The Abolitionist perspective holds that governments should work towards the elimination of prostitution.
The Outlaw Perspective views work in the sex trade as a “stepping stone to a better career or an expression of sexual freedom”.
These feminists argue that sexual liberation for women cannot be achieved as long as we normalize unequal sexual practices where a man dominates a woman.
Such feminists see prostitution as a form of male dominance over women, as the client has sex with a woman who does not enjoy it and who may be making a tremendous psychological effort to mentally dissociate herself from the client.
Barbara Sullivan says, "In the academic literature on prostitution there are very few authors who argue that valid consent to prostitution is possible.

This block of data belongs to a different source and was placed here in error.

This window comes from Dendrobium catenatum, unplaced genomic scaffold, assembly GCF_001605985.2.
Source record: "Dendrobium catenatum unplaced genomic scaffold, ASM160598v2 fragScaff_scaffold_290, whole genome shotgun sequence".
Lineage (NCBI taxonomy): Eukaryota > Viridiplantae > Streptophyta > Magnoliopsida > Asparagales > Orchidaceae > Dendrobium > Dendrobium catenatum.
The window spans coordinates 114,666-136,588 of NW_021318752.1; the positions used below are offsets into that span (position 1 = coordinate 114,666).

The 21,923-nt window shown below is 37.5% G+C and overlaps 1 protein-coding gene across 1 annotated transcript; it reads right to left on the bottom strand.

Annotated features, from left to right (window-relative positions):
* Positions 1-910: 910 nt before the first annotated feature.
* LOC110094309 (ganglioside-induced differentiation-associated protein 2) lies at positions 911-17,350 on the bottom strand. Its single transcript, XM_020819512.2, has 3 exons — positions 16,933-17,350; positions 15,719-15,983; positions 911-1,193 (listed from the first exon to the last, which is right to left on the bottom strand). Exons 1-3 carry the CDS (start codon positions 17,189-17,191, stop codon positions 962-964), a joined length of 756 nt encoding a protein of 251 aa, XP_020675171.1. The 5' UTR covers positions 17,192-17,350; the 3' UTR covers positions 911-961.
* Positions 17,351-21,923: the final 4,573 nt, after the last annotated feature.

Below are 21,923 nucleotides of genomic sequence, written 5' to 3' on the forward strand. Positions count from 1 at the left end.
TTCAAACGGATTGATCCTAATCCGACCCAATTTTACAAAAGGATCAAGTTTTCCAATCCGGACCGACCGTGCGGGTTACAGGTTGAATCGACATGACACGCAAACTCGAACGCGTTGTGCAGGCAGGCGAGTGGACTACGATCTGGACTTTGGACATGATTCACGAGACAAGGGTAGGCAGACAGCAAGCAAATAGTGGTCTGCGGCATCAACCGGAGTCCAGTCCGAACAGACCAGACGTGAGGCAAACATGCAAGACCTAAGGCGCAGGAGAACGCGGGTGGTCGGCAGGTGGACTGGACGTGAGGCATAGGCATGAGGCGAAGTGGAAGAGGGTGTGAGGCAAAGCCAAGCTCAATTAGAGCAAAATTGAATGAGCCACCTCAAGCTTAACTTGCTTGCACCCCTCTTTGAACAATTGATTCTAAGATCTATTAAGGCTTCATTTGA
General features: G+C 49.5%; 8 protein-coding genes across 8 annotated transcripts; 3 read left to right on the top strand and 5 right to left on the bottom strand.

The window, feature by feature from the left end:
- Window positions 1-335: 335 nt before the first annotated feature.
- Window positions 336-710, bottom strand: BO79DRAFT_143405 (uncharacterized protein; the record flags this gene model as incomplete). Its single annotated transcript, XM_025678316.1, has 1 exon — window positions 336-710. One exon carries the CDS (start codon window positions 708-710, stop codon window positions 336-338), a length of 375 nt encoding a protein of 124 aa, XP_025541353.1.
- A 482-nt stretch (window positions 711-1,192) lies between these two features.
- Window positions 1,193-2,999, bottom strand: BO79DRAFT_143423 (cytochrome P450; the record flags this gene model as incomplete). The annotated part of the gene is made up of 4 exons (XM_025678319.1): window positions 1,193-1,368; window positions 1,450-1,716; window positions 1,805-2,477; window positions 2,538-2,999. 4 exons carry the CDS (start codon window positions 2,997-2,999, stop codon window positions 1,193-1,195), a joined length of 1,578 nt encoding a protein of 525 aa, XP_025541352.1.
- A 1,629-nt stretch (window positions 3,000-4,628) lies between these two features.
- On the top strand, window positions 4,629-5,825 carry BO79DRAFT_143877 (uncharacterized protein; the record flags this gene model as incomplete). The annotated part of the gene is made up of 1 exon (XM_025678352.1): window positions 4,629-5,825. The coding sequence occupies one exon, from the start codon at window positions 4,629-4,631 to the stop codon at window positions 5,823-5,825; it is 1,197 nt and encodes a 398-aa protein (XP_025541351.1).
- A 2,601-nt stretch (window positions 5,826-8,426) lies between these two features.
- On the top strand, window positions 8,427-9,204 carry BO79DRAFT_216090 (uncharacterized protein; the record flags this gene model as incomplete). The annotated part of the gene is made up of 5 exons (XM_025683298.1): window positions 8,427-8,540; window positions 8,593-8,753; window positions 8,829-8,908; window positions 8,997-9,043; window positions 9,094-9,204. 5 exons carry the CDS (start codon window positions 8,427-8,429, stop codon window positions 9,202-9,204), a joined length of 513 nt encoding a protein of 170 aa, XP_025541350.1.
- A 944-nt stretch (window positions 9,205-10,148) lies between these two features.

Most suggest that consent to prostitution is impossible or at least unlikely.".They say that most women who become prostitutes do so because they were forced or coerced by a pimp or by human trafficking, or, when it is an independent decision, it is generally the result of extreme poverty and lack of opportunity, or of serious underlying problems, such as drug addiction, past trauma (such as child sexual abuse) and other unfortunate circumstances.These feminists point out that women from the lowest socioeconomic classes—impoverished women, women with a low level of education, women from the most disadvantaged racial and ethnic minorities—are overrepresented in prostitution all over the world; as stated by Catherine Mac Kinnon: "If prostitution is a free choice, why are the women with the fewest choices the ones most often found doing it? Catharine Mac Kinnon argues that "In prostitution, women have sex with men they would never otherwise have sex with.A proportion of feminists are strongly opposed to prostitution, as they see the practice as a form of violence against women, which should not be tolerated by society.Feminists who hold such views on prostitution include Kathleen Barry, Melissa Farley, These feminists do argue that, in most cases, prostitution is not a conscious and calculated choice.Anti-prostitution feminists argue that prostitution is a practice which leads to serious negative long-term effects for the prostitutes, such as trauma, stress, depression, anxiety, self-medication through alcohol and drug use, eating disorders and a greater risk for self-harm and suicide, as they say prostitution is an exploitative practice, which involves a woman who has sex with customers to whom she is not attracted, and which also routinely exposes the women to psychological, physical and sexual violence.Andrea Dworkin stated her opinions as: "Prostitution in and of itself is an abuse of a woman's body. It is impossible to use a human body in the way women's bodies are used in prostitution and to have a whole human being at the end of it, or in the middle of it, or close to the beginning of it. And no woman gets whole again later, after.” Anti-prostitution feminists are extremely critical of sex-positive perspectives, wherein prostitution by choice is said to be part of the sexual liberation of women, that it can be empowering for women, etc.Second, they agree that authentic consent is the sine qua non of legitimate sex, whether in commercial or non-commercial form.Third, all feminists recognize that commercial sex workers are subject to economic coercion and are often victims of violence, and that little is done to address these problems.” They go on to identify three main feminist views on the issue of prostitution.The sex work perspective also argues that governments should eliminate laws that criminalize voluntary prostitution.This, the sex work perspective asserts, will allow prostitution to be regulated by governments and business codes, protect sex trade workers, and improve the ability to prosecute people who hurt them.